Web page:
Powerful Non-Defensive Communication: A New Way to Communicate

Powerful Non-Defensive Communication (PNDC) is a style of communication developed by Sharon Stand Ellison. Sharon believes the traditional method of communication – what she calls the “war model” – increases conflict because the focus is on winning the argument rather than resolving the issue. To the contrary, PNDC is honest, open communication that focuses on avoiding defensive maneuvers and power struggles that fuel conflict.

Taking the War Out of Our Words

Communication under the “war model” leads to defensive reactions. Scientific research shows that when defensive, our limbic system is activated. This is the emotional part of the brain that controls the “fight or flight” response. With the limbic system engaged, a person reacts instinctively, not rationally. This diminishes, and may even temporarily eliminate, the ability to effectively communicate. Once stimulated, the limbic system remains activated for 20 minutes to 1 hour. This is one reason why it may seem impossible at times to move past an argument and resolve the conflict.

Once defensive, Sharon believes we engage in power struggles as part of the “fight or flight” response. Sometimes when faced with conflict, a person withdraws or surrenders. However, appearing weak or vulnerable is generally against human nature, as this leaves open the opportunity to be attacked and hurt. The remaining option is to search for the other person’s weakness and vulnerabilities, and counterattack. While engaging in defensive tactics (surrender, withdraw, or counterattack), effective communication is prevented.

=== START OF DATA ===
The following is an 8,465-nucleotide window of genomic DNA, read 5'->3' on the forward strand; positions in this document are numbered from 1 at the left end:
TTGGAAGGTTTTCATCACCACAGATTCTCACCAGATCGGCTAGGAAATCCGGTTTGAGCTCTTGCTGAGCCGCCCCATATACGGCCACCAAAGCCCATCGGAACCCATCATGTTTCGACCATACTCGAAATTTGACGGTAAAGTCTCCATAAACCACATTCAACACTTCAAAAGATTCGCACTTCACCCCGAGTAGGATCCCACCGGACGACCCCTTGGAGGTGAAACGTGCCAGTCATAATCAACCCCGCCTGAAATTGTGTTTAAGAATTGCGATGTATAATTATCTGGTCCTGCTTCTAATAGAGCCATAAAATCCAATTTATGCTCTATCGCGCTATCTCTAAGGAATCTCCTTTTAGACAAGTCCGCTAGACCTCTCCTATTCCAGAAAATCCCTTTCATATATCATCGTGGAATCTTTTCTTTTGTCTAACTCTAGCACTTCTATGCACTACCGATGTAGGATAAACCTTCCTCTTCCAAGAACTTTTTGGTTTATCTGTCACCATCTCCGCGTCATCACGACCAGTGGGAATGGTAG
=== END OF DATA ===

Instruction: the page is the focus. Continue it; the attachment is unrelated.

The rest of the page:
Sharon’s solution: avoid defensiveness and power struggles through PNDC. She explains PNDC requires a person to “(1) change key attitudes, and (2) shift how we ask questions; give feedback; express our own thoughts, feelings and beliefs; and create clear boundaries. These shifts include changes in (a) intention, (b) tone, (c) body language, and (d) formatting (phrasing).” Here are some examples of how defensive communication differs from positive non-defense communication.

With PNDC couples can minimize conflict and reach a level of deeper understanding. Examples of the skills taught are:

  • Speaking in a way that prevents others from becoming defensive.
  • Preventing yourself from responding defensively to others.
  • Stating opinions without superiority, criticism, or persuasion.
  • Setting limits without coercion or ultimatums.

Sharon’s book, Taking the War Out of Our Words, a how-to guide on using PNDC.  She also offers conferences for couples and for the mediators who work with them.

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